L. Frank Baum (1856-1919)
Best known as the creator of the mythical land of Oz, writer L. Frank Baum was born in Chittenango, New York, the son of an oil magnate and a women's rights activist. Raised with seven brothers and sisters, Baum was schooled both privately and at the Peekskill Military Academy. He had many careers, including journalist, publisher, poultry farmer, opera house owner, traveling actor with his own repertory company, axle grease salesman, general store owner, children's writer and movie producer. In 1882 he married Maud Gage, with whom he had four sons. The turn of Baum's writing career toward children's literature is marked by the publication of Mother Goose in Prose (1897), which introduced a young girl named Dorothy in the final chapter. Dorothy returned in Baum's third children's book, the self-published The Wonderful Wizard of Oz (1900), a work of such staggering popularity that the series became Baum's major preoccupation from that time forward. To the present day, the land of Oz continues to inspire new productions for stage, television, cinema, and new media.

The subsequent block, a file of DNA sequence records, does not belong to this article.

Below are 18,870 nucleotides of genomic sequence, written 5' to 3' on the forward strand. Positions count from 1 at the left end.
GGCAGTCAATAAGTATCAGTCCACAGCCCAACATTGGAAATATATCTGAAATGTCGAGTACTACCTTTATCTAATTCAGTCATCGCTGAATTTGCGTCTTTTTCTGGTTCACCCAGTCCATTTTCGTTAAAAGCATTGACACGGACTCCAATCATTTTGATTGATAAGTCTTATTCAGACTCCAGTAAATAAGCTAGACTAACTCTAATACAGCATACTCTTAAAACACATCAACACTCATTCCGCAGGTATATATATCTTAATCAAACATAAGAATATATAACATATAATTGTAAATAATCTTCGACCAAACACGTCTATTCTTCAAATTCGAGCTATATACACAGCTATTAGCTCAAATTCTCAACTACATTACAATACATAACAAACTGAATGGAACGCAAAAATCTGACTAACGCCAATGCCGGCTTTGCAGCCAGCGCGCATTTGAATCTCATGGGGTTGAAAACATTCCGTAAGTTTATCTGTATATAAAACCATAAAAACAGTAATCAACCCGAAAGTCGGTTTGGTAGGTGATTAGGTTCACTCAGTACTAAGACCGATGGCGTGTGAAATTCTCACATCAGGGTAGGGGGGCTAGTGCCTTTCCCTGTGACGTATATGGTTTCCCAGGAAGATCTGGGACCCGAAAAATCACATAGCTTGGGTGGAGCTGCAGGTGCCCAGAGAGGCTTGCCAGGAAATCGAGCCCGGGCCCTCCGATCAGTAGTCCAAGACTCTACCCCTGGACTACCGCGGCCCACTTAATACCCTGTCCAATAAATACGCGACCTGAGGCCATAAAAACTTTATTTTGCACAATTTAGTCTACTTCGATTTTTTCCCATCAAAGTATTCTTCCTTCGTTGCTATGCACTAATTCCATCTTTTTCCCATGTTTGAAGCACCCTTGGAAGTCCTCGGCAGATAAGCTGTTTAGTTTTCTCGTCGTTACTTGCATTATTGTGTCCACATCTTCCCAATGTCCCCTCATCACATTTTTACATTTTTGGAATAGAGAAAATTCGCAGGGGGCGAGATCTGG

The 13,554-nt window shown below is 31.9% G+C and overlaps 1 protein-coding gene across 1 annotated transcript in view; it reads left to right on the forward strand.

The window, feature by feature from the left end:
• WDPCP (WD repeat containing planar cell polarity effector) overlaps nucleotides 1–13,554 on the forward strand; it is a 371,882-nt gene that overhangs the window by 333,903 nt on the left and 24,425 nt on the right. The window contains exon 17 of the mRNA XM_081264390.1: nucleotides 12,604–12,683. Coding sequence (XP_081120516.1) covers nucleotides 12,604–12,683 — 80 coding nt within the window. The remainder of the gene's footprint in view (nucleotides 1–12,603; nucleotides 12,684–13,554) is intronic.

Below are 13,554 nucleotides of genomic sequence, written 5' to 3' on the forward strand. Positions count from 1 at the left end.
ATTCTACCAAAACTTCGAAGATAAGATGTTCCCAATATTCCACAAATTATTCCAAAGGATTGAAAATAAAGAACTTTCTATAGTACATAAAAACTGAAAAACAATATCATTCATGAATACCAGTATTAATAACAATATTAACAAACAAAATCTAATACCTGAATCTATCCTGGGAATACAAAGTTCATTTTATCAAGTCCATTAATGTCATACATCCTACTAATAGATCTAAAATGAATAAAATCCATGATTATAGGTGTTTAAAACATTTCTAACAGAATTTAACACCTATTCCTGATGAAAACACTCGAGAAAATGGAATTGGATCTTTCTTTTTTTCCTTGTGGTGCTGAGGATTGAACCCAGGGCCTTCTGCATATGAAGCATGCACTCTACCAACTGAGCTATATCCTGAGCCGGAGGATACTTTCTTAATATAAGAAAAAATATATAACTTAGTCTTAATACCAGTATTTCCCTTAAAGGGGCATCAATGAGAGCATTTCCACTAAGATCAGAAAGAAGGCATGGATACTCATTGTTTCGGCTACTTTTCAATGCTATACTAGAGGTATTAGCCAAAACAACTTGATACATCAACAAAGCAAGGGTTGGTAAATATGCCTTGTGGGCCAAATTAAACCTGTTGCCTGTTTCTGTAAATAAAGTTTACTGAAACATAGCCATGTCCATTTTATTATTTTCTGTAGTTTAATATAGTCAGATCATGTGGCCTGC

The fourteenth and final Oz novel by L. Frank Baum, published posthumously. In the words of the author, Glinda of Oz is a book "in which are related the Exciting Experiences of Princess Ozma of Oz, and Dorothy, in their hazardous journey to the home of the Flatheads, and to the Magic Isle of the Skeezers, and how they were rescued from dire peril by the sorcery of Glinda the Good." First published in 1920.
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